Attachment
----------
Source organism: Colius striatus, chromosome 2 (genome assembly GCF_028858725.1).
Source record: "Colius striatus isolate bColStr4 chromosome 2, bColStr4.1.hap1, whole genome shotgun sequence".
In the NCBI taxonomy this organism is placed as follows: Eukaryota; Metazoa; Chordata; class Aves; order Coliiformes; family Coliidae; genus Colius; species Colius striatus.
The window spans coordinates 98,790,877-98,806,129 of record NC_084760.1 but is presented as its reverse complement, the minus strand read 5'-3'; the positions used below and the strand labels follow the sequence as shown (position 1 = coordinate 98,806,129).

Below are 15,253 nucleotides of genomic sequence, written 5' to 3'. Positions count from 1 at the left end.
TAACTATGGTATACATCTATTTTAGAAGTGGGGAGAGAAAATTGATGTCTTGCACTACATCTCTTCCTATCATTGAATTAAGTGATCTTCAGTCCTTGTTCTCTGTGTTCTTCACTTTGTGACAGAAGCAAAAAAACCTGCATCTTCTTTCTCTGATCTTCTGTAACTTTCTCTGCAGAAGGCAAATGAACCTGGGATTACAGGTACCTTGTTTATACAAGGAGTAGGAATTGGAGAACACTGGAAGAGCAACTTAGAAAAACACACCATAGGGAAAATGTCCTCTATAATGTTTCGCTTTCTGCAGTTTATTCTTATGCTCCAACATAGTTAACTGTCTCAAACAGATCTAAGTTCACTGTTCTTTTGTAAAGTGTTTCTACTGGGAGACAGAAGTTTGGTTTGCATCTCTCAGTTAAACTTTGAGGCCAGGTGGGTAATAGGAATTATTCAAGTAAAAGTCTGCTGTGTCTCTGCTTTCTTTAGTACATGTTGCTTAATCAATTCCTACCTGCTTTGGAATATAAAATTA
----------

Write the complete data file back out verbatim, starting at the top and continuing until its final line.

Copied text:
Source organism: Colius striatus, chromosome 2 (genome assembly GCF_028858725.1).
Source record: "Colius striatus isolate bColStr4 chromosome 2, bColStr4.1.hap1, whole genome shotgun sequence".
In the NCBI taxonomy this organism is placed as follows: Eukaryota; Metazoa; Chordata; class Aves; order Coliiformes; family Coliidae; genus Colius; species Colius striatus.
The window spans coordinates 98,790,877-98,806,129 of record NC_084760.1 but is presented as its reverse complement, the minus strand read 5'-3'; the positions used below and the strand labels follow the sequence as shown (position 1 = coordinate 98,806,129).

Below are 15,253 nucleotides of genomic sequence, written 5' to 3'. Positions count from 1 at the left end.
TAACTATGGTATACATCTATTTTAGAAGTGGGGAGAGAAAATTGATGTCTTGCACTACATCTCTTCCTATCATTGAATTAAGTGATCTTCAGTCCTTGTTCTCTGTGTTCTTCACTTTGTGACAGAAGCAAAAAAACCTGCATCTTCTTTCTCTGATCTTCTGTAACTTTCTCTGCAGAAGGCAAATGAACCTGGGATTACAGGTACCTTGTTTATACAAGGAGTAGGAATTGGAGAACACTGGAAGAGCAACTTAGAAAAACACACCATAGGGAAAATGTCCTCTATAATGTTTCGCTTTCTGCAGTTTATTCTTATGCTCCAACATAGTTAACTGTCTCAAACAGATCTAAGTTCACTGTTCTTTTGTAAAGTGTTTCTACTGGGAGACAGAAGTTTGGTTTGCATCTCTCAGTTAAACTTTGAGGCCAGGTGGGTAATAGGAATTATTCAAGTAAAAGTCTGCTGTGTCTCTGCTTTCTTTAGTACATGTTGCTTAATCAATTCCTACCTGCTTTGGAATATAAAATTA